18 Dec 2015
EUROPEAN COMMISSION DAILY NEWS – 18 DECEMBERBrussels Daily
President Juncker welcomes European Council progress on protecting the EU’s external borders and commitments to safeguard Schengen
Progress was made last night on the management of the refugee crisis, in particular on the protection of the EU’s external borders. The European Council notably agreed on the importance to protect Schengen as a major achievement of the European Union, including by ensuring systematic security checks at its external borders with relevant databases, and to address deficiencies as regards hotspots, relocation and returns. Leaders also agreed to rapidly examine the Commission’s proposals of 15 December 2015, including the European Border and Coast Guard, the targeted revision of the Schengen Borders Code, a voluntary humanitarian admission scheme for refugees from Turkey, and travel documents for returns. In the press conference following the first day of the summit, President Jean-Claude Juncker welcomed a broad positive response from leaders on the Commission’s proposals for a European Border and Coast Guard and the commitment to adopt all texts under the Dutch Presidency of the Council, by the end of June 2016. He also reiterated the need for implementing swiftly the decisions already taken and to reach agreement on the list of safe countries. He reminded of the Commission’s intention to come forward with proposals on a revision of the Dublin system and on legal migration in the first half of 2016. The European Council also held a substantive political exchange of views on UK plans for an EU membership referendum after which they agreed to work closely together to find mutually satisfactory solutions in all four areas by the 2016 February European Council.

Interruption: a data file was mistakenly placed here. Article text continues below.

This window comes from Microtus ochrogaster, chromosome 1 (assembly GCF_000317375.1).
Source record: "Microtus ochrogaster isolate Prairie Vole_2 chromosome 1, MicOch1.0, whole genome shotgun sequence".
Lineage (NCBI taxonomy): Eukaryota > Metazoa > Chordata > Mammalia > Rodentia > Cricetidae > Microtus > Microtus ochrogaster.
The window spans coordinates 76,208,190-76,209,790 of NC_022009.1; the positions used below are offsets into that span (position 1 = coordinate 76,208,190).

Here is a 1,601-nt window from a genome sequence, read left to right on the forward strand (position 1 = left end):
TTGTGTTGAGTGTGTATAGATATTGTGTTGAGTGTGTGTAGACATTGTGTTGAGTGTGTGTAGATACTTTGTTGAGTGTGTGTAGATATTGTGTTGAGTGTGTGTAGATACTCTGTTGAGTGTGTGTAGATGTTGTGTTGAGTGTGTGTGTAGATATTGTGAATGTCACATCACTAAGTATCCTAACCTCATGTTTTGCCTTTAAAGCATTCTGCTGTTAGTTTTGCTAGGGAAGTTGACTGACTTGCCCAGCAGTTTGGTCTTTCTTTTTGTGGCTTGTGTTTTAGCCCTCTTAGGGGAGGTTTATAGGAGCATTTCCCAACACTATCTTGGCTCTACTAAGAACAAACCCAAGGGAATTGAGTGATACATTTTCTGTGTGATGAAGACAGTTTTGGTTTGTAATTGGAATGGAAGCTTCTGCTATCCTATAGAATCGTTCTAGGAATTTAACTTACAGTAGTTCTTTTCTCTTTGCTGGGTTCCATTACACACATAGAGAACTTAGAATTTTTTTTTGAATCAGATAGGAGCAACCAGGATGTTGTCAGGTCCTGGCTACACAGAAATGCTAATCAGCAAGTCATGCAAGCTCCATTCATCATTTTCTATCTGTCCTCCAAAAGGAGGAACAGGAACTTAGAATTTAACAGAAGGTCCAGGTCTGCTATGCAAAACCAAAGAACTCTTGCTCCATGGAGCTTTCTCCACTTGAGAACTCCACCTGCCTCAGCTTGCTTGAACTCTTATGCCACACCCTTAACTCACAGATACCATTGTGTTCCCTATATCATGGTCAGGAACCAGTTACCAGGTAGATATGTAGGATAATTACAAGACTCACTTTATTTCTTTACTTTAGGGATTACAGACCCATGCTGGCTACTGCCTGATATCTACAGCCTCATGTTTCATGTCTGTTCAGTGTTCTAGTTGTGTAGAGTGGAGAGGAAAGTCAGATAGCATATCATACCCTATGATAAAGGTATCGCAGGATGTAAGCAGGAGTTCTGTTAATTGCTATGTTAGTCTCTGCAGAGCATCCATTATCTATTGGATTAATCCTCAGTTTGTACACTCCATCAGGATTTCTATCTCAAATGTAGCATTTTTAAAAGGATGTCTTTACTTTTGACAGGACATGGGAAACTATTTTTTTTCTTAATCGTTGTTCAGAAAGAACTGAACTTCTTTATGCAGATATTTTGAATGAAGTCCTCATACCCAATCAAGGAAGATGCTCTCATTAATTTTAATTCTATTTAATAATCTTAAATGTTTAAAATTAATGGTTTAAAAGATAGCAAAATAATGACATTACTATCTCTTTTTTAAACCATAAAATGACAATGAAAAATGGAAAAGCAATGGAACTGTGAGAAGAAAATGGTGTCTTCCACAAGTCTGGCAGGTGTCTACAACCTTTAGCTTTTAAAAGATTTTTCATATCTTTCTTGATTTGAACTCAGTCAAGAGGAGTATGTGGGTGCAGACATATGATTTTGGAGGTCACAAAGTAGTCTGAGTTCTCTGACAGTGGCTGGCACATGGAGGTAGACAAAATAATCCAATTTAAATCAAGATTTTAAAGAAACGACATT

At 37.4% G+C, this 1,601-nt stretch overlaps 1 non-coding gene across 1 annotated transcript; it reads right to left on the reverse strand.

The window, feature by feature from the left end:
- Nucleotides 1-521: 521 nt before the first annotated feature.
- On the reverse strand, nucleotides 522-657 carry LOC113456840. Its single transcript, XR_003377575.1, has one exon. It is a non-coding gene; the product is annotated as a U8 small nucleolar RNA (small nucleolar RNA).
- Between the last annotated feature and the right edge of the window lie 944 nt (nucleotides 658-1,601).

Commission leads by example on energy and resource efficiency
Following the presentation of an ambitious Circular Economy package at the beginning of the month and the historic climate deal in Paris last week, the European Commission is marking ten years of reducing its own environmental footprint. Thanks to European Eco-Management and Audit Scheme (“EMAS”) – one of the top environmental management tools in Europe – the European Commission is continuously reducing its environmental impact. For example, since 2005 in Brussels it increased energy efficiency by 65%, and made better use of natural resources (by using 59% less water, 58% less paper and generating 28% less waste), while reducing CO2 emissions by 88%. Vice-President Kristalina Georgieva in charge of budget and human resources said: “The ambitious climate deal reached at COP21 in Paris needs everyone to take the right measures. At the European Commission we have reduced our environmental footprint substantially will continue to do so in the years to come.” By the end of this year, most Commission sites – covering 92% of its office space – should be applying the EMAS standards. Environment Commissioner Karmenu Vella, in charge of overseeing EMAS, said: “As the European economy begins the transition to a more circular economy I am delighted that the Commission can hold its head up high and say we are committed to following our own advice.” More information is available under the following link. You can learn more about EMAS here.
- Commission launches public consultation on long-term and sustainable investment
- EUROSTAT: Foreign citizens accounted for fewer than 7% of persons living in the EU Member States in 2014
|Read today’s edition in full: Daily News 18 – 12 – 2015|